Frances Griffin says she is "not a crying person." • But in 1978, when her oldest son, Lonnie Coburn, became the first Hernando County sheriff's deputy in decades to be shot and killed in the line of duty, she wept on and off for months. • Twelve years later, after another son and a daughter died within weeks of one another, both of colon cancer, she didn't sob, just shed tears. • And yes, she said, she "went berserk" in January, when her daughter, Jeanne Moore, died of a heart attack a month after shooting her husband.
But since then, mostly, she's just let "her fountain flow," she said.
"Don't get me wrong, I have tears. But to me crying is when you boo-hoo, and I don't boo-hoo."
Griffin, 81, has seen four of her six children die before they turned 50 — die both peacefully and violently, one of them shot, one a shooter. She's known enough grief to have her own way of talking about it, adjusting the meaning of "cry" and placing "over" in a whole different category.
For Griffin, it's a verb meaning not quite "recover" because you never really do that, she said. It's more like putting the worst behind you.
She's sleeping and eating again. She recently treated herself to a fresh perm. She's been able to resume her afternoon routine, sinking deeply into the old easy chair in her double-wide mobile home east of Brooksville to watch The Young and the Restless, without constantly thinking about her daughter's death.
"I've overed it," she said.
• • •
It would be natural to wonder why, with her life, Griffin needs soap operas.
She grew up one of eight children in the Annutteliga Hammock settlement of northern Hernando County. It was so remote that the ice cream she was allowed to eat at her first job — as a 14-year-old soda jerk at Murphy's Drugs in Brooksville — seemed like a big city novelty.
"I was country come to town," she said, "and I sure pigged out."
She graduated from Hernando High School in 1950 and Mrs. Rice's Business School, upstairs from the drugstore.
She has managed the offices of a Realtor and a concrete company; she's owned a taxicab and a cab company.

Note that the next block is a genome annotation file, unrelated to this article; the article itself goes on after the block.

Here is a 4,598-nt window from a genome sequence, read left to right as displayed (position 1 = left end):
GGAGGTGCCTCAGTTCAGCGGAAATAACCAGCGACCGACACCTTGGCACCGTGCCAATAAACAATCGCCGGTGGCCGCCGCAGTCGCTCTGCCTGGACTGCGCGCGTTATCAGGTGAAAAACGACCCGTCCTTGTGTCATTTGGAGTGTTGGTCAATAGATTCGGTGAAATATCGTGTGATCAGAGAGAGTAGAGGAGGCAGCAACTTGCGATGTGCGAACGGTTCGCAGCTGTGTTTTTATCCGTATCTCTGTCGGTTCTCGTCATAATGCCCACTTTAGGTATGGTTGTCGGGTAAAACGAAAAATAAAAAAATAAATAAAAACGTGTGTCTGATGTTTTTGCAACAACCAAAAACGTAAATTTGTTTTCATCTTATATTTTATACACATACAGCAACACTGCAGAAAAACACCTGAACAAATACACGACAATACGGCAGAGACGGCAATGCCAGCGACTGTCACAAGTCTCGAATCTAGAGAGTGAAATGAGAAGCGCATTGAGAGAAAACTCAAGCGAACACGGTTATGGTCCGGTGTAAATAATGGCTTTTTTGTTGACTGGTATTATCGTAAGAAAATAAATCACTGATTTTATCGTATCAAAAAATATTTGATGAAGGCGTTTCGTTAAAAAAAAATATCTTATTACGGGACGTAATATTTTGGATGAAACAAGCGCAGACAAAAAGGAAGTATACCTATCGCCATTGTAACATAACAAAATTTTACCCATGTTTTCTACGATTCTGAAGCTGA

She met a 27-year-old road construction worker, Hugh Coburn, while she was a lunch-hour waitress at the Hilltop Lounge, a well-known bar that, she is careful to say, served only beer at the time. They went on their first date on her 18th birthday and married a year later.
She cared for their four children and always held down at least one job, she said, while Coburn didn't do much of anything. Early in 1963, after he drove off with a buddy to North Florida, supposedly to sell cemetery plots, she set his belongings out on the curb.
Soon afterward, in August of that year, Griffin married a county commissioner and rancher named James Griffin.
It was too soon for many people in town — too soon after Frances' divorce, too soon after James' previous wife, Annie Jane, was found dead of a gunshot wound on a Sunday afternoon in February 1963.
Though her death was ruled a suicide, the rumor was that James Griffin had killed her.
"That went around like wildfire," Frances said. "We were talked about."
• • •
Griffin was in Texas, visiting family, the night in 1978 that Lonnie Coburn was killed in Ridge Manor by two men who earlier that day had raped and murdered a pregnant woman, Karol Hurst.
When Griffin heard the news, she said, "I went right into the bedroom and lay across the bed. I couldn't talk. I couldn't move."
Lonnie, who was 25 years old and a new father at the time, has been treated as a martyr ever since — all the more so because the men who killed him, originally sentenced to death for Hurst's murder, remain in prison, alive.
There's an annual motorcycle ride in Lonnie's honor, and a stretch of State Road 50 has been christened Deputy Lonnie Coburn Memorial Highway. Griffin planned to be front-and-center Thursday morning at a Sheriff's Office's ceremony honoring fallen deputies.
And yes, she said, all of the recognition has helped.
But not as much as the support of her family. Not as much as getting back to work after her son's death, first at the Sail Inn bar south of town and, a few months later, buying her first cab.
"One day, one of my (fares) told me, 'Miss Frances, what you have to understand is, when you go into the garden you pick the prettiest flower, don't you?' And I said, 'Yes.' And she said, 'That's what God did. Lonnie was the perfect flower and God picked him,' " Griffin said.
"You know, her words helped me more than anything else. And from then on, I never cried about Lonnie."
• • •
Griffin's second-oldest son, Guy Coburn, was a teenager when she realized he was gay.
"I didn't understand it," she said. "So I went to the library and took out every book they had on homosexuals, and I found out that they are born that way."